Cover Dating Violence Responsibly

As a member of the media, you have the ability to raise awareness about teen dating violence and help stop this silent epidemic. Use the following tips to make sure your piece does as much good as possible.

Include Resources

As part of any article covering abuse, please provide your readers with to get help. Listing resources like Break the Cycle can make the difference between simply raising awareness and saving lives.

Below is a sample blurb that you may find useful in listing Break the Cycle’s resources. You will notice that we emphasize, because it contains the information young people need to prevent, diagnose and escape unhealthy relationships.

A collaboration between Break the Cycle and the National Dating Abuse Helpline, the new is the ultimate healthy relationship resource. Through the site, teens can ask anonymous, confidential questions and figure out their legal rights and responsibilities.

See more resources that Break the Cycle recommends.

Tell the Real Story

As a member of the media, you have the power to correct common misunderstandings about abuse and promote real solutions to dating violence. Here are some tips to help you on your way:

  • The abuse is never the victim’s fault. It may be tempting to focus on what the victim could have done to avoid abuse. It is important to remember that nothing a victim does invites or excuses abuse. There are many reasons a person stays in an abusive relationship. Liking the abuse is not one of them.
  • Telling someone to “just leave” the relationship is not the answer. There are many reasons why teens stay in unhealthy relationships. For one, breaking up can be the most violent time in an abusive relationship. Without understanding the obstacles a teen may face and helping him or her through a safe separation, the situation usually gets worse, not better. Break the Cycle provides safety planning workbooks for high school and college-aged youth.
  • Dating violence happens in every type of relationship, in every community. It doesn’t matter if you are rich or poor, male or female, gay or straight, confident or shy. Anyone can become part of an unhealthy relationship and no one has a predisposition to becoming a victim of abuse. Victims do not begin the relationship with “low self esteem.”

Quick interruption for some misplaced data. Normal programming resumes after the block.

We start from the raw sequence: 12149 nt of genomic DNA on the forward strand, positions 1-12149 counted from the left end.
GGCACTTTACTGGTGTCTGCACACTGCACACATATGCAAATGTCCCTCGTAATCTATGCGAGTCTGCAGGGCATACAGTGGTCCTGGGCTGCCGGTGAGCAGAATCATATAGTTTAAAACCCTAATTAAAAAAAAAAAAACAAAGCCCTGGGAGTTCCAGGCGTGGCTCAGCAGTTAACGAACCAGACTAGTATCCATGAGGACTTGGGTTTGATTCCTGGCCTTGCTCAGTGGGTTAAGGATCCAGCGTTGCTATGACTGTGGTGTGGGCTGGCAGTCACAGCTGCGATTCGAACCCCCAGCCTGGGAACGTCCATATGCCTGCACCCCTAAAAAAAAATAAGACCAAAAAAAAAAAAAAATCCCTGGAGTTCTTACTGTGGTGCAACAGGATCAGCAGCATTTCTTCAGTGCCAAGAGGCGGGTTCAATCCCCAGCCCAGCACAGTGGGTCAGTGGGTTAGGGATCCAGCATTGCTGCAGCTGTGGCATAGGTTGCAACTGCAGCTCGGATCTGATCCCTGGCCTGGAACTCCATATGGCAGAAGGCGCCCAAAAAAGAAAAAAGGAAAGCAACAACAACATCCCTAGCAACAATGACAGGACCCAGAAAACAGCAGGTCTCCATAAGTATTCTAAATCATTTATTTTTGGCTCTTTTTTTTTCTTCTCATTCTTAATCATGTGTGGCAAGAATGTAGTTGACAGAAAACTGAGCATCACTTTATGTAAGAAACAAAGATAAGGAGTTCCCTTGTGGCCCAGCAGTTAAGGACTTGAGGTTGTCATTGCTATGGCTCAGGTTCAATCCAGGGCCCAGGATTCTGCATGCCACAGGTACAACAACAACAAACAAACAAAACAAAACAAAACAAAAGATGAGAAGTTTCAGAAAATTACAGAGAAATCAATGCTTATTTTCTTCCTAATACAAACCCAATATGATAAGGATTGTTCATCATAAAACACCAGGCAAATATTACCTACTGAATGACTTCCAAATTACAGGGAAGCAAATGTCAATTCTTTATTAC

• Dating violence isn’t just physical. Emotional and sexual violence can be just as, if not more, devastating to a young person’s health than physical violence. Learn more about the types of abuse.
  • Do not advise teens to fight back. When a victim violently lashes out against his or her abuser, the violence often escalates. The abuser may even take that moment to “prove” the violence is mutual and, sometimes, to press charges. Moreover, fighting back does not end the violence. It is much more effective to seek legal help in the form of a restraining order or to make a plan for how to stay safe.
  • There’s never a point where you should “cut off” a friend who is being abused. Part of an abuser’s tactics is to isolate his or her victim. Without a supportive community, the victim finds it harder to leave the unhealthy relationship. Being a good friend, listening and supporting the victim’s decisions are the best ways to show him or her that there are alternatives to the abusive relationship. Break the Cycle has resources to help friends and family members to be better allies on
  • Take relationships among youth seriously. Even if a person is young, his or her relationship still matters. By assuming teen relationships are just “puppy love,” adults risk overlooking the seriousness of dating violence. Abuse among youth can be just as destructive as abuse among adults, if not more so. Teen dating violence can lead to suicide, serious injury, drug abuse, high-risk sexual behavior, unwanted pregnancy, eating disorders and dropping out of school.